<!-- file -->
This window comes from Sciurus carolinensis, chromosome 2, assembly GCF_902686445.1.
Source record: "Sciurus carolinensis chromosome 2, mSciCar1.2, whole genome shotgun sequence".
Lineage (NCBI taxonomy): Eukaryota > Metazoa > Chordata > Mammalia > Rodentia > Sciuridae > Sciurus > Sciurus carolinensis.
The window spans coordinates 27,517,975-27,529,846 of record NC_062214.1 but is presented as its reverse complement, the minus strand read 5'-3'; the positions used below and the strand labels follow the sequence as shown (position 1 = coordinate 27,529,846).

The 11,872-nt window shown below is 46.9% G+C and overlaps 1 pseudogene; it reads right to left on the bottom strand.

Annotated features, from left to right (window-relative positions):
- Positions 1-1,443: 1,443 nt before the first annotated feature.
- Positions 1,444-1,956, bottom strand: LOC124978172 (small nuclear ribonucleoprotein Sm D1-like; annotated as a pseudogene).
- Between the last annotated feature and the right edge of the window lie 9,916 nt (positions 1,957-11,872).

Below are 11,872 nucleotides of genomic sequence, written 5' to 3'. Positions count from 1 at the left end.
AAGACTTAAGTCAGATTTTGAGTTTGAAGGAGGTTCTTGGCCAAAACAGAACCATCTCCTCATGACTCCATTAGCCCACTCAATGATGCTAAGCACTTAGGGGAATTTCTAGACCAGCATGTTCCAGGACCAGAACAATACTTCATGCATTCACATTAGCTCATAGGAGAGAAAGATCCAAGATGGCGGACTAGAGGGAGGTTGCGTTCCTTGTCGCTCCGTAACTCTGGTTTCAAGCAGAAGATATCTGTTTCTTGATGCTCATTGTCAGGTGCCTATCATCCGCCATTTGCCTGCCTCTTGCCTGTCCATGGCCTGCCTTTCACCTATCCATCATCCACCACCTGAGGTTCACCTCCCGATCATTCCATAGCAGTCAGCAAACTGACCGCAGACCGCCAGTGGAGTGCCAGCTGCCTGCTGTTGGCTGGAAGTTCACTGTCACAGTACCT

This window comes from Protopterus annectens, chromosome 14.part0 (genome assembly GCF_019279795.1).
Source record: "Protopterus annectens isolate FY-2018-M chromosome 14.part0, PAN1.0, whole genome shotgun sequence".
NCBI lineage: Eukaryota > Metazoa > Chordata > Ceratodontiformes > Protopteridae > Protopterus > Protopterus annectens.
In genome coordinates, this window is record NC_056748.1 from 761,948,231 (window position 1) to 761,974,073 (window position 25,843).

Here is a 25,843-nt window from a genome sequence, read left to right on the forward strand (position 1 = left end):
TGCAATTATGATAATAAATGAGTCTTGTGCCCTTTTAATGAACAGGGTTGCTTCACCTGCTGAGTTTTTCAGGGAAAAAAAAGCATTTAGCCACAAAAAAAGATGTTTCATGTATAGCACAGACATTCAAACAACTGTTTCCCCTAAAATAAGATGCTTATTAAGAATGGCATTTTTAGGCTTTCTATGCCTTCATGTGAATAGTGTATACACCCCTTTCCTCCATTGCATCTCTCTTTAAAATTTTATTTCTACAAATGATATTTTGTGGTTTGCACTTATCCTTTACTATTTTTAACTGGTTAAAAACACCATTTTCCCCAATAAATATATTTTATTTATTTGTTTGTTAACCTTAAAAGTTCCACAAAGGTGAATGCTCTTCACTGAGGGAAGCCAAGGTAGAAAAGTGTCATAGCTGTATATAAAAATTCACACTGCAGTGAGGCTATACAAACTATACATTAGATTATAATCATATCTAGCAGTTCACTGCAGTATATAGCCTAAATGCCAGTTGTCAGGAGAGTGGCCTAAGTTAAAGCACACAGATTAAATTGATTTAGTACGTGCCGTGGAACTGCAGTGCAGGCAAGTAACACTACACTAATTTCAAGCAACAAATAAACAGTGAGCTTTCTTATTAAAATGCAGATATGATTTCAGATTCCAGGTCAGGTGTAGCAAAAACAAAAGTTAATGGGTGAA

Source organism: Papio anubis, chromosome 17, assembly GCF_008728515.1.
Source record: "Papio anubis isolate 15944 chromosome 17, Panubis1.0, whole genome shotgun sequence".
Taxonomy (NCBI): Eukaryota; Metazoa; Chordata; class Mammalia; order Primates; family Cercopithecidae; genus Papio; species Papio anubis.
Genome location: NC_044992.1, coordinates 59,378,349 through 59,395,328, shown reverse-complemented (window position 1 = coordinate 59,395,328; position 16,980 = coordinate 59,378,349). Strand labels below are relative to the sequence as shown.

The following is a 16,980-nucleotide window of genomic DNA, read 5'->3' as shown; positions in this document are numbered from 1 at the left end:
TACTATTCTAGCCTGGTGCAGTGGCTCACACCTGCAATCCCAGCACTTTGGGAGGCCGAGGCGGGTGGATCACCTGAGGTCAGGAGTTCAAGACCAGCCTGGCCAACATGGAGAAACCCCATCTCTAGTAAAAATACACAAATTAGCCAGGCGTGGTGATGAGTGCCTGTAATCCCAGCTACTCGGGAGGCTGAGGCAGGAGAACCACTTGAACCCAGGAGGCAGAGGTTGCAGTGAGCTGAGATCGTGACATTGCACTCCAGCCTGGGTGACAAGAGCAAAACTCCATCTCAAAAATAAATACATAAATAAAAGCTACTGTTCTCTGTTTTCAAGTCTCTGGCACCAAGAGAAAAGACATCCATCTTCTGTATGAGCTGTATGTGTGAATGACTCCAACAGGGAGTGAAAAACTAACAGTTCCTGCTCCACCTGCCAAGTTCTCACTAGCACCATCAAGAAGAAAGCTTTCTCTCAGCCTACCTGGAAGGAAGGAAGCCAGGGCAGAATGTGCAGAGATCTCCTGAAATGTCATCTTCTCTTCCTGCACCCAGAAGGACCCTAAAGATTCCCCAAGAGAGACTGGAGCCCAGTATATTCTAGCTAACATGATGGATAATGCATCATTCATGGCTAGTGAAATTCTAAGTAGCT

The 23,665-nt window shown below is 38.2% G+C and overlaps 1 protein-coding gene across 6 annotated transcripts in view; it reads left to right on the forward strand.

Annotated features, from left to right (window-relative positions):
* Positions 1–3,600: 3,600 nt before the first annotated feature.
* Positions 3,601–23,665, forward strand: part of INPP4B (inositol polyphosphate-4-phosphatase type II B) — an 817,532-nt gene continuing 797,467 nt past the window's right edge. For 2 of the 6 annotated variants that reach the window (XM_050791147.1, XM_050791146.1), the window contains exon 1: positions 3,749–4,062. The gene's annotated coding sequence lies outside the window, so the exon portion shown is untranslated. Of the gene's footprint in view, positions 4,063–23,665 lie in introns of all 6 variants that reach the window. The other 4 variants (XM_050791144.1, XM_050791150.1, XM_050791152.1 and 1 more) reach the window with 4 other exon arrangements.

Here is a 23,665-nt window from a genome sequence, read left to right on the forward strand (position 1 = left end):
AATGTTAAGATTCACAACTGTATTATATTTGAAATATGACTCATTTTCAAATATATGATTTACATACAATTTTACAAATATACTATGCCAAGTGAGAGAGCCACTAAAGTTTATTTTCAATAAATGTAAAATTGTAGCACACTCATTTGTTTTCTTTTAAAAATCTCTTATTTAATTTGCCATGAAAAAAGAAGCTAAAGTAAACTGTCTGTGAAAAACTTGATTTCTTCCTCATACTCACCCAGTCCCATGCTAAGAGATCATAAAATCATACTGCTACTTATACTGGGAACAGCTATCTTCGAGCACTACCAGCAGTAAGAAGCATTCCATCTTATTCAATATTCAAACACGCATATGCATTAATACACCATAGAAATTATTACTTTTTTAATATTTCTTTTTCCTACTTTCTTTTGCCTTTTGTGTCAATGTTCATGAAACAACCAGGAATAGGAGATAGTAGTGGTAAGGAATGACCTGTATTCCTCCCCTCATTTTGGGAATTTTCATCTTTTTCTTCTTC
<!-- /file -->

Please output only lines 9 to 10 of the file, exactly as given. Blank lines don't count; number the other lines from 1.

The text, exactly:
- Between the last annotated feature and the right edge of the window lie 9,916 nt (positions 1,957-11,872).

Below are 11,872 nucleotides of genomic sequence, written 5' to 3'. Positions count from 1 at the left end.